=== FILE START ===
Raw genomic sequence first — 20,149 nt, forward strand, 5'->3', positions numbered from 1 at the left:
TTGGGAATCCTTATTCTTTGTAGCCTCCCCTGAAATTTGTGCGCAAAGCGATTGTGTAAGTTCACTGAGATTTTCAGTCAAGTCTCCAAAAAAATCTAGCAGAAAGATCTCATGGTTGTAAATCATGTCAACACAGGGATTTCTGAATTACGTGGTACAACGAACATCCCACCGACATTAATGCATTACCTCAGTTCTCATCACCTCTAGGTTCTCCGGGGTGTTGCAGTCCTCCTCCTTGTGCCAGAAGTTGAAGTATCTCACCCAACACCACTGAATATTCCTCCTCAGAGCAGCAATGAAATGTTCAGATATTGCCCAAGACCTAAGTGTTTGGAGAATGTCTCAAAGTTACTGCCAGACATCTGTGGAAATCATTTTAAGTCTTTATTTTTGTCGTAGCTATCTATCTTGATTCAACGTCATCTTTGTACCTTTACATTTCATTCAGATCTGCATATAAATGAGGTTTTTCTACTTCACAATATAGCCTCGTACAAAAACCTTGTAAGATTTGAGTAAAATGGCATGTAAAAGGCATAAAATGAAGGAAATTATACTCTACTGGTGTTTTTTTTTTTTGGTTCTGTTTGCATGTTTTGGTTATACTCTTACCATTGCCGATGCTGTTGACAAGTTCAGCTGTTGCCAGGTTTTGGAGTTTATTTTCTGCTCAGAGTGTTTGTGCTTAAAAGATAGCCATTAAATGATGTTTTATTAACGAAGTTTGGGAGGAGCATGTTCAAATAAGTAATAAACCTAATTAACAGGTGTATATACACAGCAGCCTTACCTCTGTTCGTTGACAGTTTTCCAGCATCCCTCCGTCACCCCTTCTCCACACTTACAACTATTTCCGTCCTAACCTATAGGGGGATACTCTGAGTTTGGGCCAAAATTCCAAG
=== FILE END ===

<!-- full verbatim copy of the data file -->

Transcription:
Raw genomic sequence first — 20,149 nt, forward strand, 5'->3', positions numbered from 1 at the left:
TTGGGAATCCTTATTCTTTGTAGCCTCCCCTGAAATTTGTGCGCAAAGCGATTGTGTAAGTTCACTGAGATTTTCAGTCAAGTCTCCAAAAAAATCTAGCAGAAAGATCTCATGGTTGTAAATCATGTCAACACAGGGATTTCTGAATTACGTGGTACAACGAACATCCCACCGACATTAATGCATTACCTCAGTTCTCATCACCTCTAGGTTCTCCGGGGTGTTGCAGTCCTCCTCCTTGTGCCAGAAGTTGAAGTATCTCACCCAACACCACTGAATATTCCTCCTCAGAGCAGCAATGAAATGTTCAGATATTGCCCAAGACCTAAGTGTTTGGAGAATGTCTCAAAGTTACTGCCAGACATCTGTGGAAATCATTTTAAGTCTTTATTTTTGTCGTAGCTATCTATCTTGATTCAACGTCATCTTTGTACCTTTACATTTCATTCAGATCTGCATATAAATGAGGTTTTTCTACTTCACAATATAGCCTCGTACAAAAACCTTGTAAGATTTGAGTAAAATGGCATGTAAAAGGCATAAAATGAAGGAAATTATACTCTACTGGTGTTTTTTTTTTTTGGTTCTGTTTGCATGTTTTGGTTATACTCTTACCATTGCCGATGCTGTTGACAAGTTCAGCTGTTGCCAGGTTTTGGAGTTTATTTTCTGCTCAGAGTGTTTGTGCTTAAAAGATAGCCATTAAATGATGTTTTATTAACGAAGTTTGGGAGGAGCATGTTCAAATAAGTAATAAACCTAATTAACAGGTGTATATACACAGCAGCCTTACCTCTGTTCGTTGACAGTTTTCCAGCATCCCTCCGTCACCCCTTCTCCACACTTACAACTATTTCCGTCCTAACCTATAGGGGGATACTCTGAGTTTGGGCCAAAATTCCAAG